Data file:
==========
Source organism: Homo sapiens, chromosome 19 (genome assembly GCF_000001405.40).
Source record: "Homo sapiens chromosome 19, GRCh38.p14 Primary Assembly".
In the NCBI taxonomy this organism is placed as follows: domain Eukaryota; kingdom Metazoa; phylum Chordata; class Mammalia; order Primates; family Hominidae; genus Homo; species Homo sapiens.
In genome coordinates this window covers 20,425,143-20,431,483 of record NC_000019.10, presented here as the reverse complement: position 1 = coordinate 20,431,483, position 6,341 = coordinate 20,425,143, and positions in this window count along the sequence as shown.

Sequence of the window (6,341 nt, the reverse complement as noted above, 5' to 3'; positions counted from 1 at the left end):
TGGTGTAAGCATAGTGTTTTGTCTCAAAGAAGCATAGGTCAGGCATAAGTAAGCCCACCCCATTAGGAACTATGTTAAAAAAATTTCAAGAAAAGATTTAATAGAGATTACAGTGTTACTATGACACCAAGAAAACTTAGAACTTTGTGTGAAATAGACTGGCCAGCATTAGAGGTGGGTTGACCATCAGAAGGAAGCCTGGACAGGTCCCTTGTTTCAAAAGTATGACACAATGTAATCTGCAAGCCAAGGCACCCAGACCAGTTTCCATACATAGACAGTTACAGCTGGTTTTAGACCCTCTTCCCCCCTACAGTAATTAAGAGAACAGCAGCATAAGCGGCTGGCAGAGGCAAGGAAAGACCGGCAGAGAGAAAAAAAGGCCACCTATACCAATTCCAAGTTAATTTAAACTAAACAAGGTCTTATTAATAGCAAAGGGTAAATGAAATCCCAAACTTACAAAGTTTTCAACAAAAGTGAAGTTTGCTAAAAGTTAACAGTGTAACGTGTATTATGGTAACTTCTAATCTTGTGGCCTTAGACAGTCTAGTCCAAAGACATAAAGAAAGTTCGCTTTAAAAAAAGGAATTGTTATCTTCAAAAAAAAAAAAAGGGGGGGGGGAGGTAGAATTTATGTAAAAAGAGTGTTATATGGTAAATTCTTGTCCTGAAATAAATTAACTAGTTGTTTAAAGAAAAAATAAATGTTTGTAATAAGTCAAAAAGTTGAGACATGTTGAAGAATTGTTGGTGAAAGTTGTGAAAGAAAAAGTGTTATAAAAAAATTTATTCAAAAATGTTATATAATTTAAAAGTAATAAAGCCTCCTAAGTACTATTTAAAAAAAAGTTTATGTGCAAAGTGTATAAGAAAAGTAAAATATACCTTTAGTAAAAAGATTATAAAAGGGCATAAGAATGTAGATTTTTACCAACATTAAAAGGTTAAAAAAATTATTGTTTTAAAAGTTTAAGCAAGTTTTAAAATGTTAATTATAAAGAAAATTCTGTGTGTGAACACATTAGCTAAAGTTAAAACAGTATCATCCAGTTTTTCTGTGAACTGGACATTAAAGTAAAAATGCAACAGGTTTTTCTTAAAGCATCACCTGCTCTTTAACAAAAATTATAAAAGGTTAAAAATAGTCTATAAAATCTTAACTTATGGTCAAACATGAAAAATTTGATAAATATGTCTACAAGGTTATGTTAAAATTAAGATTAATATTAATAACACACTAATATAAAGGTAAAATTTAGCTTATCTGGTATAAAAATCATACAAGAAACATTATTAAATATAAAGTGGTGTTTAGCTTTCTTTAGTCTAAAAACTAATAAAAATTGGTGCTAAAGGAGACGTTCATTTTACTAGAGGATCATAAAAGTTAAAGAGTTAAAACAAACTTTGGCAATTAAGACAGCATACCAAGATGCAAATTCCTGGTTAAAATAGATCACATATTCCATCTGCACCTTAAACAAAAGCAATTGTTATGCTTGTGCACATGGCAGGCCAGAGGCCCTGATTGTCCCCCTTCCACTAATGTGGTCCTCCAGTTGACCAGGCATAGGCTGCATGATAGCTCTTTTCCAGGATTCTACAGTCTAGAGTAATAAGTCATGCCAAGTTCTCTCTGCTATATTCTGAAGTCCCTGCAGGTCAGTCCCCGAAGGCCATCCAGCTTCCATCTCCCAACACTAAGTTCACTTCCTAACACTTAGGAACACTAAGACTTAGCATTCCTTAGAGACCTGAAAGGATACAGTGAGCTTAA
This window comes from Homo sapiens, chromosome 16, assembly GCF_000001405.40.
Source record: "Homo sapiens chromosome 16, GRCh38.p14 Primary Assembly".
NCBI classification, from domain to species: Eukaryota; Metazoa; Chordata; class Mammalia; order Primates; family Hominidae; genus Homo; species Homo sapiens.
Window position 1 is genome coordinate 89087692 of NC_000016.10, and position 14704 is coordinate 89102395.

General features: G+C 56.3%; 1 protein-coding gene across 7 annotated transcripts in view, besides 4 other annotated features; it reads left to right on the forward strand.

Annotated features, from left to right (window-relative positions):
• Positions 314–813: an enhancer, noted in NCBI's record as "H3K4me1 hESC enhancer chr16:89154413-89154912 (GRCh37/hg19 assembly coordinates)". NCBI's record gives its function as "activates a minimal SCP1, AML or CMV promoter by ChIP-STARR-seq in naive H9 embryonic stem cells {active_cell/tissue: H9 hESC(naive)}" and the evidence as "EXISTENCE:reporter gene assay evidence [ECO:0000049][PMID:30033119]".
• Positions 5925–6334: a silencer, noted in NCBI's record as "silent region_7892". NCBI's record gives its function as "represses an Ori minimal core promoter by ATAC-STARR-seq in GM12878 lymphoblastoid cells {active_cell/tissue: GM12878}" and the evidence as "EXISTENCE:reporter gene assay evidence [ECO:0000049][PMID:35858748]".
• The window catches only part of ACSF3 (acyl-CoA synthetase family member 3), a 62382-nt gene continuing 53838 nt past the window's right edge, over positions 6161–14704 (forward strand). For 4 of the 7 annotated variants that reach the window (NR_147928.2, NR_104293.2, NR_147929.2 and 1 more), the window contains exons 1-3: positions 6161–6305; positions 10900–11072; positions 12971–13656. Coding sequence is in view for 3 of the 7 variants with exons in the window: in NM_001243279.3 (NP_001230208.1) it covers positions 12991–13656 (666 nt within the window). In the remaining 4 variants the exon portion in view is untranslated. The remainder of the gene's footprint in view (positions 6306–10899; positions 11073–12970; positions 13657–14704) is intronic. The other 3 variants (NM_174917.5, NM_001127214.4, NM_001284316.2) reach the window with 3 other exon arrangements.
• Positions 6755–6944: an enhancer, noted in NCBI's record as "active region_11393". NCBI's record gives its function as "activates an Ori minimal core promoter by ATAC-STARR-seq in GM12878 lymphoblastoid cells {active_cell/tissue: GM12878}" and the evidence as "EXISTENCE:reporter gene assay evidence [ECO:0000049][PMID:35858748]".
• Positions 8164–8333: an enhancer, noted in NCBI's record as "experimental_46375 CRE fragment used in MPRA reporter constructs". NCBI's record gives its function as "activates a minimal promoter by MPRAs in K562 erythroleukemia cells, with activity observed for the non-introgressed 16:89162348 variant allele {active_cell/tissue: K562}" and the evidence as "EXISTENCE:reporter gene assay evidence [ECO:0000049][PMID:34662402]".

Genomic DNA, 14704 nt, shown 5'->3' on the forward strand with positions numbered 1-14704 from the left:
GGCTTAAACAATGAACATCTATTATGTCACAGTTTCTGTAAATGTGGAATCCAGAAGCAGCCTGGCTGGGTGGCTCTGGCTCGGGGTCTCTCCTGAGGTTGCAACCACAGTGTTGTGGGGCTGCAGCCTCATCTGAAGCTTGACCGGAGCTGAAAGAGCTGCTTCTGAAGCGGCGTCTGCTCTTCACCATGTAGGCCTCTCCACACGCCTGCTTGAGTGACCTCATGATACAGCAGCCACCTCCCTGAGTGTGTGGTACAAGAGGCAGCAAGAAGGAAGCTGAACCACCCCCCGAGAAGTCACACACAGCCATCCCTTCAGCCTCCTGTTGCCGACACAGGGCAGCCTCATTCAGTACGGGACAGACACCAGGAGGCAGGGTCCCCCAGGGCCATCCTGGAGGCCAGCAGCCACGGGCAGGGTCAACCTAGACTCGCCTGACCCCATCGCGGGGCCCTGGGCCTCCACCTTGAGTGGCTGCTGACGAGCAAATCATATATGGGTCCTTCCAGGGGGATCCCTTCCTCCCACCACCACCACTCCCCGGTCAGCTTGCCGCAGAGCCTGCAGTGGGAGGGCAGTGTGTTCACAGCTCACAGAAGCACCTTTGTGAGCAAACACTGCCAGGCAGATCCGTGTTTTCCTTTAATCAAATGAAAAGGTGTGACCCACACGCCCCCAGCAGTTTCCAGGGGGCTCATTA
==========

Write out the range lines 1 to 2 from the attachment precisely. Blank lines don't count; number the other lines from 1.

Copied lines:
Source organism: Homo sapiens, chromosome 19 (genome assembly GCF_000001405.40).
Source record: "Homo sapiens chromosome 19, GRCh38.p14 Primary Assembly".